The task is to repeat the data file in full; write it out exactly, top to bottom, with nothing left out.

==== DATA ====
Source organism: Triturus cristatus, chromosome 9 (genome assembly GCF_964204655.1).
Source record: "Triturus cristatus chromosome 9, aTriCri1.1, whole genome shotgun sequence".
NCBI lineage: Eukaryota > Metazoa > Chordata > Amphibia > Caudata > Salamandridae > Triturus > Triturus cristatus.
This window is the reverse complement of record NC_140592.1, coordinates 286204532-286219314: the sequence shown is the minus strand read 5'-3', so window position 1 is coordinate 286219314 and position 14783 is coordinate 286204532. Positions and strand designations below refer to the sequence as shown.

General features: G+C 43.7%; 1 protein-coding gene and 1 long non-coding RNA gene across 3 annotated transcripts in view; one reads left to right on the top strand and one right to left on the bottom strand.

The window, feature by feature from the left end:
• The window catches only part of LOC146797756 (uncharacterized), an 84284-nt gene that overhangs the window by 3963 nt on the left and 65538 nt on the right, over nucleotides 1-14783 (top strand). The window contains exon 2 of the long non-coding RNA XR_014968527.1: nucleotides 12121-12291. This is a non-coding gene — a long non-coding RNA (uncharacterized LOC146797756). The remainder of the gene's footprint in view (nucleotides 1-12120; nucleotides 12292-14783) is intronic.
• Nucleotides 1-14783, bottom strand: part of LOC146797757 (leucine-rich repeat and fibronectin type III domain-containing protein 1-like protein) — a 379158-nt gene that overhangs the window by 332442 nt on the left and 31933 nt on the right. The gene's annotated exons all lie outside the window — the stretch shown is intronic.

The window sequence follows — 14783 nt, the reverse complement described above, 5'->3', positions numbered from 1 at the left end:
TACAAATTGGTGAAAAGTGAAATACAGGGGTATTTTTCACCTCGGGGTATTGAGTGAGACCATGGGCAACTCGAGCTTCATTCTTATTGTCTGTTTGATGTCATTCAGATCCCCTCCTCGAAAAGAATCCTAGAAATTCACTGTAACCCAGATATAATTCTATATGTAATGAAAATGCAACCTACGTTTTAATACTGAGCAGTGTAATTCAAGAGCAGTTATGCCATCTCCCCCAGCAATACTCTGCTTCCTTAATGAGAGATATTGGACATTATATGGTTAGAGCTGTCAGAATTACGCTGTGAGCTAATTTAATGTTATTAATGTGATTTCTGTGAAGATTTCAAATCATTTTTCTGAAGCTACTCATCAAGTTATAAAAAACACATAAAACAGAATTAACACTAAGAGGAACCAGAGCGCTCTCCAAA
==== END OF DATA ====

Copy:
Source organism: Triturus cristatus, chromosome 9 (genome assembly GCF_964204655.1).
Source record: "Triturus cristatus chromosome 9, aTriCri1.1, whole genome shotgun sequence".
NCBI lineage: Eukaryota > Metazoa > Chordata > Amphibia > Caudata > Salamandridae > Triturus > Triturus cristatus.
This window is the reverse complement of record NC_140592.1, coordinates 286204532-286219314: the sequence shown is the minus strand read 5'-3', so window position 1 is coordinate 286219314 and position 14783 is coordinate 286204532. Positions and strand designations below refer to the sequence as shown.

General features: G+C 43.7%; 1 protein-coding gene and 1 long non-coding RNA gene across 3 annotated transcripts in view; one reads left to right on the top strand and one right to left on the bottom strand.

The window, feature by feature from the left end:
• The window catches only part of LOC146797756 (uncharacterized), an 84284-nt gene that overhangs the window by 3963 nt on the left and 65538 nt on the right, over nucleotides 1-14783 (top strand). The window contains exon 2 of the long non-coding RNA XR_014968527.1: nucleotides 12121-12291. This is a non-coding gene — a long non-coding RNA (uncharacterized LOC146797756). The remainder of the gene's footprint in view (nucleotides 1-12120; nucleotides 12292-14783) is intronic.
• Nucleotides 1-14783, bottom strand: part of LOC146797757 (leucine-rich repeat and fibronectin type III domain-containing protein 1-like protein) — a 379158-nt gene that overhangs the window by 332442 nt on the left and 31933 nt on the right. The gene's annotated exons all lie outside the window — the stretch shown is intronic.

The window sequence follows — 14783 nt, the reverse complement described above, 5'->3', positions numbered from 1 at the left end:
TACAAATTGGTGAAAAGTGAAATACAGGGGTATTTTTCACCTCGGGGTATTGAGTGAGACCATGGGCAACTCGAGCTTCATTCTTATTGTCTGTTTGATGTCATTCAGATCCCCTCCTCGAAAAGAATCCTAGAAATTCACTGTAACCCAGATATAATTCTATATGTAATGAAAATGCAACCTACGTTTTAATACTGAGCAGTGTAATTCAAGAGCAGTTATGCCATCTCCCCCAGCAATACTCTGCTTCCTTAATGAGAGATATTGGACATTATATGGTTAGAGCTGTCAGAATTACGCTGTGAGCTAATTTAATGTTATTAATGTGATTTCTGTGAAGATTTCAAATCATTTTTCTGAAGCTACTCATCAAGTTATAAAAAACACATAAAACAGAATTAACACTAAGAGGAACCAGAGCGCTCTCCAAA